Nick, I wanted to reiterate my request since I think
it might have gotten lost in the thread. The problem I
have with the DA is that it appears to me that any
member of any species that applies the DA to its situation
will always conclude that their species faces extinction
in the near term. If Bayes' theorem is telling us only
99.999% of the species that analyze the DA should conclude
imminent doom but in practice 100% are then I begin to
wonder if we are overlooking something, we're screwing
something up in the application of Bayes' theorem, or
drawing wrong conclusions.
With that in mind, can you describe an individual that
could apply to DA to its situation and not conclude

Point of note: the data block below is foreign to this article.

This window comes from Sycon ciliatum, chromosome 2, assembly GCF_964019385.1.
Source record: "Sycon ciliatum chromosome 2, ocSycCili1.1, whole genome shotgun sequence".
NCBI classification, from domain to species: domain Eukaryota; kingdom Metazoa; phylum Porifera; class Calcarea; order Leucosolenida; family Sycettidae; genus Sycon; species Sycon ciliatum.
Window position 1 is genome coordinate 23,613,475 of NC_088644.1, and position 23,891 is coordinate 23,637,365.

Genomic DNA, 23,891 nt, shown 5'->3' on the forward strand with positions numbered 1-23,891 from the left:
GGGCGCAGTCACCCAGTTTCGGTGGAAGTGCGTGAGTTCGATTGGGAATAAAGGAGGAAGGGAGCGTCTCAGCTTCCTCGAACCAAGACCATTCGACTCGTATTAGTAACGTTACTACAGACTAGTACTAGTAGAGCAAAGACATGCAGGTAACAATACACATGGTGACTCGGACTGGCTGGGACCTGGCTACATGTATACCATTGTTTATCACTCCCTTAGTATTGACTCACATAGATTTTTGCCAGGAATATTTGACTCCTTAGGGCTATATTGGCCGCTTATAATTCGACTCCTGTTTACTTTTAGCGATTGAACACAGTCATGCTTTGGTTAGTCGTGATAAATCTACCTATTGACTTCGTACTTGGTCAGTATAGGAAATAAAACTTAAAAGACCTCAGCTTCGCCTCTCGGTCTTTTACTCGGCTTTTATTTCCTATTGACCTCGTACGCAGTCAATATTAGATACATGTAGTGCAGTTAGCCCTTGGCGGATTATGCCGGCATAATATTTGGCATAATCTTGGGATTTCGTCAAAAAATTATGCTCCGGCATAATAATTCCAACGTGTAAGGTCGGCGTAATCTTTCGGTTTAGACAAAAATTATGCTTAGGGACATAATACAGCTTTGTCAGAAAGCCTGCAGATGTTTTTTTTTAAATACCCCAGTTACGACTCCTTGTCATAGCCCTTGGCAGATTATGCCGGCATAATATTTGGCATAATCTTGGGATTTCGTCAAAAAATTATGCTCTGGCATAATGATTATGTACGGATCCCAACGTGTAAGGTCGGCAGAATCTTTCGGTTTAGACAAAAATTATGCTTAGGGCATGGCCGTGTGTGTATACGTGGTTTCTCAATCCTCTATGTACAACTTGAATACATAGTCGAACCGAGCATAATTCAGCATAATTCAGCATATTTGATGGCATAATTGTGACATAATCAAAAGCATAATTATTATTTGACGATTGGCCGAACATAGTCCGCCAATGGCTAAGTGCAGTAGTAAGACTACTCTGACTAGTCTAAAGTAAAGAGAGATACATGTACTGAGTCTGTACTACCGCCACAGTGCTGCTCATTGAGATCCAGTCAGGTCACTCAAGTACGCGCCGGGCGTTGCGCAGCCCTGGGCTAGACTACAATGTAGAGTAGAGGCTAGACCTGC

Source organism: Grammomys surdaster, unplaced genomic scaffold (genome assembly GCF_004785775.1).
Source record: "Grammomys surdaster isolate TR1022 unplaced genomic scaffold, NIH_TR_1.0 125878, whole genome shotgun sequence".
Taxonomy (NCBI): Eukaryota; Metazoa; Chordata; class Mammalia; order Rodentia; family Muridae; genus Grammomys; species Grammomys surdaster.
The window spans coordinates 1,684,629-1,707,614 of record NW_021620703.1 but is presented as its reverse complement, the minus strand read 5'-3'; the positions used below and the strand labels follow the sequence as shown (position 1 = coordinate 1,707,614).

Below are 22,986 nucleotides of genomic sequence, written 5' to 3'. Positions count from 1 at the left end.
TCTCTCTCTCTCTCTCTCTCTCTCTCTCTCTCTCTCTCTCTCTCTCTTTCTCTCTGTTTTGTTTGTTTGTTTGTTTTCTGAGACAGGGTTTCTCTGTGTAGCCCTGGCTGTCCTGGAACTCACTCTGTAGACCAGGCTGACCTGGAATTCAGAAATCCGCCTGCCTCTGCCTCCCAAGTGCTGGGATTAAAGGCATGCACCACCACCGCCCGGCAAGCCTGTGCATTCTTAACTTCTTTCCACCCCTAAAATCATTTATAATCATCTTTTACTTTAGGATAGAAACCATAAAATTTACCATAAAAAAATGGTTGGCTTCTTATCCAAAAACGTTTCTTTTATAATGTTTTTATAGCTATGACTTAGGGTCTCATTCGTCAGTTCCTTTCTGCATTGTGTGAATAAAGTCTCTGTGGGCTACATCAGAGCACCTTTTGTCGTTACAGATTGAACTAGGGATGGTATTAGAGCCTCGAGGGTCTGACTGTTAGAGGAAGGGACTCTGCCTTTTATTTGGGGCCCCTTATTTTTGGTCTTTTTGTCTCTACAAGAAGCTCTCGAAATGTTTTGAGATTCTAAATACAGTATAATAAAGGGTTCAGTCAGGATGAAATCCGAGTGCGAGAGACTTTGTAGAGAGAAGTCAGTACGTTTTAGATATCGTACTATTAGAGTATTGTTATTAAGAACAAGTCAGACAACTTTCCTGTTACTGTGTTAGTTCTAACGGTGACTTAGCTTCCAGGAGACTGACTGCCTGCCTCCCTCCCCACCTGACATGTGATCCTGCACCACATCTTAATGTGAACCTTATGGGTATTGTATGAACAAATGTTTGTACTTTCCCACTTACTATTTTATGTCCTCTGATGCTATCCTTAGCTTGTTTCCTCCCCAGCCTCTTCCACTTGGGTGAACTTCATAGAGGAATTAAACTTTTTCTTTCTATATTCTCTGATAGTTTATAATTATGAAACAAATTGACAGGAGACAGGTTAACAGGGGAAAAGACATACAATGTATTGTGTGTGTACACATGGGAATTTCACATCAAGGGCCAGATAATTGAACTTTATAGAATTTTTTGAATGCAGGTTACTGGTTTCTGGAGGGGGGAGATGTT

doom was imminent?
What would such an individual know(i.e., about its species,
its relative position, etc.)?
With that in mind, can you describe an individual that could apply to DA to its situation and not conclude doom was imminent?What can we say about that individual? The items I would like to know are:
What would such an individual know(i.e., about its species, its relative position, etc.)?
What is that individual's situation that would lead it to conclude doom was not imminent?
Could another individual sitting next to this individual reach a different conclusion?
Could another individual of the same species at an earlier or later point in time apply the DA and reach a different conclusion? (The answer would seem to be "yes" unless there was some reason to believe the species' existence was indefinite.) If the answer is "yes", what qualitative or quantitative differences would there be between the knowledge of the individual in question and the ancestor/descendant?